The wisdom of Cellino

The wisdom of Cellino

This is understandable to anyone who has listened to Massimo’s tablets of wisdom, and his uninhibited style of self-expression. From that evidence, we appear to have on our hands a nutter in the best traditions of Leeds United; somebody who is a perfect fit for the club.  The fact is that, should it now turn out that we have to move on without Cellino, there will be many regrets among the Whites’ support.  And the feeling is unmistakably out there that, if this nutter, this profane retailer of fluent critique and homespun wisdom, were actually to end up approved – then a new United legend would be born from whom many memorable sound-bites would be forthcoming over what promises to be one hell of a ride ahead of us.

It may well be best all round if some sort of deal can be done between two parties that looked certain, until this latest remarkable development, to be engaged in a winner takes all tussle.  Co-operation between two parties, each with distinct and different benefits to bring to the table, looks likely to promise a brighter future for the football club we all love.  The presence of a maverick like Cellino could perhaps be tempered by the more considered approach of Farnon & Co.  Equally, the kind of institutional caution that characterises a group of sober-sides businessmen might well need the occasional spicing-up that an individual like the King of Corn could provide – not to mention the considerable factor of his immense wealth.

Thursday promises to be a landmark day, with the QC due to hand down his decision.  But, whichever way that goes, the whole matter is likely to take a few more twists and turns yet, before the future of Leeds United becomes at all clear.  The question still remains right now as to whether or not Leeds United actually has a feasible future.  For the time being, it is extremely encouraging to hear that there is dialogue between two supposedly competing parties, and that their agenda consists of the establishment of some security and future for Leeds, with the avoidance of administration an absolute priority. Surely, nobody with the interests of United at heart could possibly argue with the common sense and essential rightness of that.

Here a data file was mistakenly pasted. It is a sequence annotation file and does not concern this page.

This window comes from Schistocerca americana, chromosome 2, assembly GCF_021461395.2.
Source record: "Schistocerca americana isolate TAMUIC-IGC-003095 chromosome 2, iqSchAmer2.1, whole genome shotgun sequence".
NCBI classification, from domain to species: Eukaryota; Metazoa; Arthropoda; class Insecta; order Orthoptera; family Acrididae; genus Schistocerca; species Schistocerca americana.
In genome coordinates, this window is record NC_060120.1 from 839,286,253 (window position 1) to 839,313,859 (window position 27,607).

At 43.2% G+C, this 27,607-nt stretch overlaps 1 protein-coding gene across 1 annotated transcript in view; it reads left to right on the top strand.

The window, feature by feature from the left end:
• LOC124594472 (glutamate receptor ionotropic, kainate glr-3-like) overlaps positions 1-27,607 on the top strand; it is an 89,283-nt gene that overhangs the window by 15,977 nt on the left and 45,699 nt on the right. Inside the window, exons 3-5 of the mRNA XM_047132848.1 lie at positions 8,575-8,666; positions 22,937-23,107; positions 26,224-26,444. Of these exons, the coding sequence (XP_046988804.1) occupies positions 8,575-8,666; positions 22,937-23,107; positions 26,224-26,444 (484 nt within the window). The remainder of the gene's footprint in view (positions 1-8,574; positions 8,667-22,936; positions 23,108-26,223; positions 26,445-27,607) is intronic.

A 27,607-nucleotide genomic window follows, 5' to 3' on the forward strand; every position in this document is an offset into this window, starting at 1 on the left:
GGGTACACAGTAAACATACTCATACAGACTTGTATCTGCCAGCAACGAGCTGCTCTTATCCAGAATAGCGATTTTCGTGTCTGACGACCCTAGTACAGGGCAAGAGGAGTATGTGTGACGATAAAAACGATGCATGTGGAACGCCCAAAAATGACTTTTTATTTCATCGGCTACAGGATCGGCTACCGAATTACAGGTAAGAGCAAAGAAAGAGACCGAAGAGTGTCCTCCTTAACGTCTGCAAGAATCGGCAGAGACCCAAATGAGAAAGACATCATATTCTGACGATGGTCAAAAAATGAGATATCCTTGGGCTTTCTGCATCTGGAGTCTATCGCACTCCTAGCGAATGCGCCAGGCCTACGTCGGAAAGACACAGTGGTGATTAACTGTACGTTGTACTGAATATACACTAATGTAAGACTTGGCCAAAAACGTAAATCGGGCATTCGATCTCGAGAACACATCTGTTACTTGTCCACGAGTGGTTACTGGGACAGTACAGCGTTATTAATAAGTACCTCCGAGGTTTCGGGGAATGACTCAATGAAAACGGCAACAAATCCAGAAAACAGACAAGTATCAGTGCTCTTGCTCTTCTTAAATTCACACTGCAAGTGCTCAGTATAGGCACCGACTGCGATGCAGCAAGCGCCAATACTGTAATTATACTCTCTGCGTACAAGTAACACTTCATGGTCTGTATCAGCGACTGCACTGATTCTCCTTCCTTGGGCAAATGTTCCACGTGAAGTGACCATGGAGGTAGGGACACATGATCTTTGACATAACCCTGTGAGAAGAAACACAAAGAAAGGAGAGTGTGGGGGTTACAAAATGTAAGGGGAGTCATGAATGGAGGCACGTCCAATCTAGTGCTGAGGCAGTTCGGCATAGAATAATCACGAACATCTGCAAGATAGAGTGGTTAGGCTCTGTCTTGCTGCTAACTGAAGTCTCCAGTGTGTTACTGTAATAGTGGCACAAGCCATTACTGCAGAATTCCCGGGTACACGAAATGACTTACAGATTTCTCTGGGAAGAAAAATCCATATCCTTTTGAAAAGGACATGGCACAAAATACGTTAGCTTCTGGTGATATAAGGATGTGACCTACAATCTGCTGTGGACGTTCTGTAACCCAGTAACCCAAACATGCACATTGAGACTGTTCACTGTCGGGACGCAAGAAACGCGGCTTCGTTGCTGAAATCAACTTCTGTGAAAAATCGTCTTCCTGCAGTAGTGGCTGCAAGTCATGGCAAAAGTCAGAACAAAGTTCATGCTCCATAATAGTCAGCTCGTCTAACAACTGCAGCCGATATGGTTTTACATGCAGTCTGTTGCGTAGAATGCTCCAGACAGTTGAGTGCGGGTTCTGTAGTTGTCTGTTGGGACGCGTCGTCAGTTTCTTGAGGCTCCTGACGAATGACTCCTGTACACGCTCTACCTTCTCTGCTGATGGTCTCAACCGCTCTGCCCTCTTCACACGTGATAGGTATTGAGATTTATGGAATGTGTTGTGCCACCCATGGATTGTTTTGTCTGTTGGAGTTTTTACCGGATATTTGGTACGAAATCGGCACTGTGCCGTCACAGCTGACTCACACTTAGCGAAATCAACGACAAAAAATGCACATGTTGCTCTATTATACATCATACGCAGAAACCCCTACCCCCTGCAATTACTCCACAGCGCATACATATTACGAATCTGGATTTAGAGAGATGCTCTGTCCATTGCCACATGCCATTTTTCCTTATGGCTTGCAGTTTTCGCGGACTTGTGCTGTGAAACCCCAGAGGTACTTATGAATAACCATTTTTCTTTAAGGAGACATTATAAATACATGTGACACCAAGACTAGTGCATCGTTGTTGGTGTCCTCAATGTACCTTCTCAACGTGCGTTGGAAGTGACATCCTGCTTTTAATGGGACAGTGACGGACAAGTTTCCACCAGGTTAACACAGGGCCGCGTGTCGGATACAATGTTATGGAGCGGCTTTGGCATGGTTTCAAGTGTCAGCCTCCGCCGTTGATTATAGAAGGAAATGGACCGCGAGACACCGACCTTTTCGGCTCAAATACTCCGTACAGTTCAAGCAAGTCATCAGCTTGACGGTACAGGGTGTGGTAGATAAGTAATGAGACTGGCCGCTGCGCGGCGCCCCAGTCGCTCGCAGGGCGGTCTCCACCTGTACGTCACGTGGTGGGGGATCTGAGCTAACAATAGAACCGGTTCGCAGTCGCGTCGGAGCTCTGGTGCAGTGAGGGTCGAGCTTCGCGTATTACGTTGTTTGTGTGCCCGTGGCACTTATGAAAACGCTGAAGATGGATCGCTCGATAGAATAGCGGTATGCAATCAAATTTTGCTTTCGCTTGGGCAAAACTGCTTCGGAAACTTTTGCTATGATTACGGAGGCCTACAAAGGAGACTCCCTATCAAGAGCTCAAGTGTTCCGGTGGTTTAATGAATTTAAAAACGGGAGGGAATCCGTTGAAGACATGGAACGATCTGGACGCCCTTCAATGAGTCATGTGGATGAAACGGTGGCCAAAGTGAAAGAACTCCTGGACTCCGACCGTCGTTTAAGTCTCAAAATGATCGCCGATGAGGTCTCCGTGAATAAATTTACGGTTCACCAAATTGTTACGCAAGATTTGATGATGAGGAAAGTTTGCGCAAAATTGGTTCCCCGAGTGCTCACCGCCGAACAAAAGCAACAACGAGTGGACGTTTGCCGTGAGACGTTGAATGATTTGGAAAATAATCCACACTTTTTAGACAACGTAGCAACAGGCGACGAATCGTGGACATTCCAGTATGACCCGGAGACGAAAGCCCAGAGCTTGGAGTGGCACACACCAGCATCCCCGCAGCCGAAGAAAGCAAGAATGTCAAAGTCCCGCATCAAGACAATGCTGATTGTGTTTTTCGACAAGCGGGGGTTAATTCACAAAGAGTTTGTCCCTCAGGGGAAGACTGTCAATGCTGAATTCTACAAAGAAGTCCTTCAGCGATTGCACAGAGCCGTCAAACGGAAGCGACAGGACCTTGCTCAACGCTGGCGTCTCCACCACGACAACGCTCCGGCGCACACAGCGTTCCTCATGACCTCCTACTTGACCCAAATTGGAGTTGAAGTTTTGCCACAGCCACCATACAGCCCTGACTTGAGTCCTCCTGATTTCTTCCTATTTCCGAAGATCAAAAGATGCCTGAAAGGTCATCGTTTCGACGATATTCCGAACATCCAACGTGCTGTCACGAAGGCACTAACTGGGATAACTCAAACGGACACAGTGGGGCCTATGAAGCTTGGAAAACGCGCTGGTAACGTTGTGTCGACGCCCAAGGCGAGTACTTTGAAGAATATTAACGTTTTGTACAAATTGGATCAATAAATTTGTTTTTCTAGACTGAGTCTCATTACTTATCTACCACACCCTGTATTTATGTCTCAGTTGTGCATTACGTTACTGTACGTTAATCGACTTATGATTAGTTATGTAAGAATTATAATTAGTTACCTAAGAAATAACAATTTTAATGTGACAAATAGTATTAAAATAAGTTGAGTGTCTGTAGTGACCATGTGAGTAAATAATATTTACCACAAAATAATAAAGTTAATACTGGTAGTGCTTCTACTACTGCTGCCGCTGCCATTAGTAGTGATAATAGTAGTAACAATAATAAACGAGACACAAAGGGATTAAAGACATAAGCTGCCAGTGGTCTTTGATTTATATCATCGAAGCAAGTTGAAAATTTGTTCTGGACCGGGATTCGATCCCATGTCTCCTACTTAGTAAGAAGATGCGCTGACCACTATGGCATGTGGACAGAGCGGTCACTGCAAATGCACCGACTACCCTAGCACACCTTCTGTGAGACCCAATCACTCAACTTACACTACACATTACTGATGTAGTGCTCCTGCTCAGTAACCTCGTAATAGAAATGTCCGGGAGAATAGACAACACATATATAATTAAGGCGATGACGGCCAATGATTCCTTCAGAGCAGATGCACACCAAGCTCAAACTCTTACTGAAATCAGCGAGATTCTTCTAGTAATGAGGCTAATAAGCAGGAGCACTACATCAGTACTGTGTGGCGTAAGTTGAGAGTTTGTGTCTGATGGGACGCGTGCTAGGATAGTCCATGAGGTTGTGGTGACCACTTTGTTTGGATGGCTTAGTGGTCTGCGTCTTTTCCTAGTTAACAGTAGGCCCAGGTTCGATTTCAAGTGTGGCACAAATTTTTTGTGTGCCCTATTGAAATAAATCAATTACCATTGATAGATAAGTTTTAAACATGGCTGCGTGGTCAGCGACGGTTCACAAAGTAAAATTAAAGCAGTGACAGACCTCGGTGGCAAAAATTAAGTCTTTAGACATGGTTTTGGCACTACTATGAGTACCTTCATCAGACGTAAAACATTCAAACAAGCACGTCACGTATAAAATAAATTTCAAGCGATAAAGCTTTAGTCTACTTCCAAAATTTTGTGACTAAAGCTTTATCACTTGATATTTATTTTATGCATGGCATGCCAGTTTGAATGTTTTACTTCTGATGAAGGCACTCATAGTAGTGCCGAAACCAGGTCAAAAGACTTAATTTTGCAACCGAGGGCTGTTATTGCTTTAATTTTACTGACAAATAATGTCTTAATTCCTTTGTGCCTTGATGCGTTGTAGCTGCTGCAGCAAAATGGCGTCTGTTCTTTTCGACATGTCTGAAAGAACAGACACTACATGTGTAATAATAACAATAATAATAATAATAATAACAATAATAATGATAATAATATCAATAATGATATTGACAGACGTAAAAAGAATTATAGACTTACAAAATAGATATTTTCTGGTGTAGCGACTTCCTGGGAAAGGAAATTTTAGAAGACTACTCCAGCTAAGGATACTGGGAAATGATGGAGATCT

Marching On Together.  It has a certain ring to it, don’t you think?

Twitter in “Happy Ending for Leeds” Rumours: Cellino IN?? – by Rob Atkinson

Shaun Harvey: rumoured to be bearer of glad tidings

Shaun Harvey: rumoured to be bearer of glad tidings

When you’re drowning, you clutch at straws.  So when a Facebook friend mentioned that she’d seen a hopeful-looking tweet from someone who is (apparently) a neighbour of Shaun Harvey and claims to have received his reassurance that all will be well for the takeover – well, I had to see more.

What I saw could be the usual Twitter rubbish, but it could (just) be true as well.  Harvey is reputed to have stated that the Football League has no interest in seeing Leeds United go into administration, and that Cellino’s takeover was always going to be approved as the best way forward for the club.  The Italian court case seems to have muddied the waters rather, and it was felt that a straightforward approval would detract from the credibility of the League’s Owners & Directors test.  So – the rumour runs – the League felt it advisable not simply to approve Cellino, but to wait for the appeal stage in the knowledge that approval would be forthcoming then.

Obviously, the question arises: what is Shaun Harvey doing shooting his mouth off to a neighbour, when the whole matter is effectively sub judice? That’s a good point, and I tend to agree with it.  However, this morsel of rumour seems to me to have enough going for it for me to at least pass on to the Leeds fans out there – who are doubtless chewing their nails down to the elbows worrying over what’s going to happen to our club. Any hint of good news is something I’d certainly want to hear – so I’m going out on a limb to do my bit to share it.

Don’t shoot the messenger, eh?

Happy Monday? It’s a Pivotal Day in Leeds United’s History – by Rob Atkinson

 

"Historic and Iconic" - Leeds United AFC

“Historic and Iconic” – Leeds United AFC